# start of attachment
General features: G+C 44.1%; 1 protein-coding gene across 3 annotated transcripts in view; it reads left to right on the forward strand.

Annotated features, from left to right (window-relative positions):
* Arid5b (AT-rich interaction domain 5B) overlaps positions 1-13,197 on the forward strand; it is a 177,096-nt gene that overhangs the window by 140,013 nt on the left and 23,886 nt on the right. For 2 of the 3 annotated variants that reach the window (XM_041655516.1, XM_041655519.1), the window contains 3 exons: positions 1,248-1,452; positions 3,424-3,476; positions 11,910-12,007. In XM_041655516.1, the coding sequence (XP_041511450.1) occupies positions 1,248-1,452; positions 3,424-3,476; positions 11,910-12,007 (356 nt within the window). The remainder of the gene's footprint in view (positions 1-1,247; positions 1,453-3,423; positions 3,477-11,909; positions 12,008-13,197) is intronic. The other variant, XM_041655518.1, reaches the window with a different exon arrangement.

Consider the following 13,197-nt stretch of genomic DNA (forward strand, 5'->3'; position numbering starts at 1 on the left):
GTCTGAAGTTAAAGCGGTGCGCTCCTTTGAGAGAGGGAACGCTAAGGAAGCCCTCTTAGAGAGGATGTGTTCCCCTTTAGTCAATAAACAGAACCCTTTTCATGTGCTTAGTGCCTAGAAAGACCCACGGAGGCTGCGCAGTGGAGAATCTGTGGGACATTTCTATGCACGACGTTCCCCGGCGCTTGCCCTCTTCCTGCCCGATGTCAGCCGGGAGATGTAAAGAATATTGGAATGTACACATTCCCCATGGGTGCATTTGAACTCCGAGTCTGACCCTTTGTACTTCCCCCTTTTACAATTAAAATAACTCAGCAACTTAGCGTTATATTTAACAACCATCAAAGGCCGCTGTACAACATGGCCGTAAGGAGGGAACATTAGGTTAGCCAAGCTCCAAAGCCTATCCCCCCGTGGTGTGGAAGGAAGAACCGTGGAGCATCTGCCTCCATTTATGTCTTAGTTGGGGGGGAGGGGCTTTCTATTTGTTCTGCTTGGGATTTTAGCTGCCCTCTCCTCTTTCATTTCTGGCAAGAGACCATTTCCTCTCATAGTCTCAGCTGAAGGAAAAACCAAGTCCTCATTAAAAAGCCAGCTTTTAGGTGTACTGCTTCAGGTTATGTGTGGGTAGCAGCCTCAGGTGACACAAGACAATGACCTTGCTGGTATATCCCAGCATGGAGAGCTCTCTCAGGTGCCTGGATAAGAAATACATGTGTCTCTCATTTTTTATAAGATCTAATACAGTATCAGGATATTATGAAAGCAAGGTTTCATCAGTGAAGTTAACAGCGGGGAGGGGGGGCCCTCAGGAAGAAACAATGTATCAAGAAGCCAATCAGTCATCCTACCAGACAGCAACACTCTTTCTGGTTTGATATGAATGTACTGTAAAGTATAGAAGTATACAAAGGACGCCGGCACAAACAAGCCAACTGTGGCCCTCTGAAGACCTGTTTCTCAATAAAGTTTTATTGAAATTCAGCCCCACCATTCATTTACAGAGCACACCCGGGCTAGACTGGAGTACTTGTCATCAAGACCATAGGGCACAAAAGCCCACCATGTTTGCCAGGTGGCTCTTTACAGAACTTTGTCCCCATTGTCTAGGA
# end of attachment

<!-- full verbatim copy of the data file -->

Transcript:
General features: G+C 44.1%; 1 protein-coding gene across 3 annotated transcripts in view; it reads left to right on the forward strand.

Annotated features, from left to right (window-relative positions):
* Arid5b (AT-rich interaction domain 5B) overlaps positions 1-13,197 on the forward strand; it is a 177,096-nt gene that overhangs the window by 140,013 nt on the left and 23,886 nt on the right. For 2 of the 3 annotated variants that reach the window (XM_041655516.1, XM_041655519.1), the window contains 3 exons: positions 1,248-1,452; positions 3,424-3,476; positions 11,910-12,007. In XM_041655516.1, the coding sequence (XP_041511450.1) occupies positions 1,248-1,452; positions 3,424-3,476; positions 11,910-12,007 (356 nt within the window). The remainder of the gene's footprint in view (positions 1-1,247; positions 1,453-3,423; positions 3,477-11,909; positions 12,008-13,197) is intronic. The other variant, XM_041655518.1, reaches the window with a different exon arrangement.

Consider the following 13,197-nt stretch of genomic DNA (forward strand, 5'->3'; position numbering starts at 1 on the left):
GTCTGAAGTTAAAGCGGTGCGCTCCTTTGAGAGAGGGAACGCTAAGGAAGCCCTCTTAGAGAGGATGTGTTCCCCTTTAGTCAATAAACAGAACCCTTTTCATGTGCTTAGTGCCTAGAAAGACCCACGGAGGCTGCGCAGTGGAGAATCTGTGGGACATTTCTATGCACGACGTTCCCCGGCGCTTGCCCTCTTCCTGCCCGATGTCAGCCGGGAGATGTAAAGAATATTGGAATGTACACATTCCCCATGGGTGCATTTGAACTCCGAGTCTGACCCTTTGTACTTCCCCCTTTTACAATTAAAATAACTCAGCAACTTAGCGTTATATTTAACAACCATCAAAGGCCGCTGTACAACATGGCCGTAAGGAGGGAACATTAGGTTAGCCAAGCTCCAAAGCCTATCCCCCCGTGGTGTGGAAGGAAGAACCGTGGAGCATCTGCCTCCATTTATGTCTTAGTTGGGGGGGAGGGGCTTTCTATTTGTTCTGCTTGGGATTTTAGCTGCCCTCTCCTCTTTCATTTCTGGCAAGAGACCATTTCCTCTCATAGTCTCAGCTGAAGGAAAAACCAAGTCCTCATTAAAAAGCCAGCTTTTAGGTGTACTGCTTCAGGTTATGTGTGGGTAGCAGCCTCAGGTGACACAAGACAATGACCTTGCTGGTATATCCCAGCATGGAGAGCTCTCTCAGGTGCCTGGATAAGAAATACATGTGTCTCTCATTTTTTATAAGATCTAATACAGTATCAGGATATTATGAAAGCAAGGTTTCATCAGTGAAGTTAACAGCGGGGAGGGGGGGCCCTCAGGAAGAAACAATGTATCAAGAAGCCAATCAGTCATCCTACCAGACAGCAACACTCTTTCTGGTTTGATATGAATGTACTGTAAAGTATAGAAGTATACAAAGGACGCCGGCACAAACAAGCCAACTGTGGCCCTCTGAAGACCTGTTTCTCAATAAAGTTTTATTGAAATTCAGCCCCACCATTCATTTACAGAGCACACCCGGGCTAGACTGGAGTACTTGTCATCAAGACCATAGGGCACAAAAGCCCACCATGTTTGCCAGGTGGCTCTTTACAGAACTTTGTCCCCATTGTCTAGGA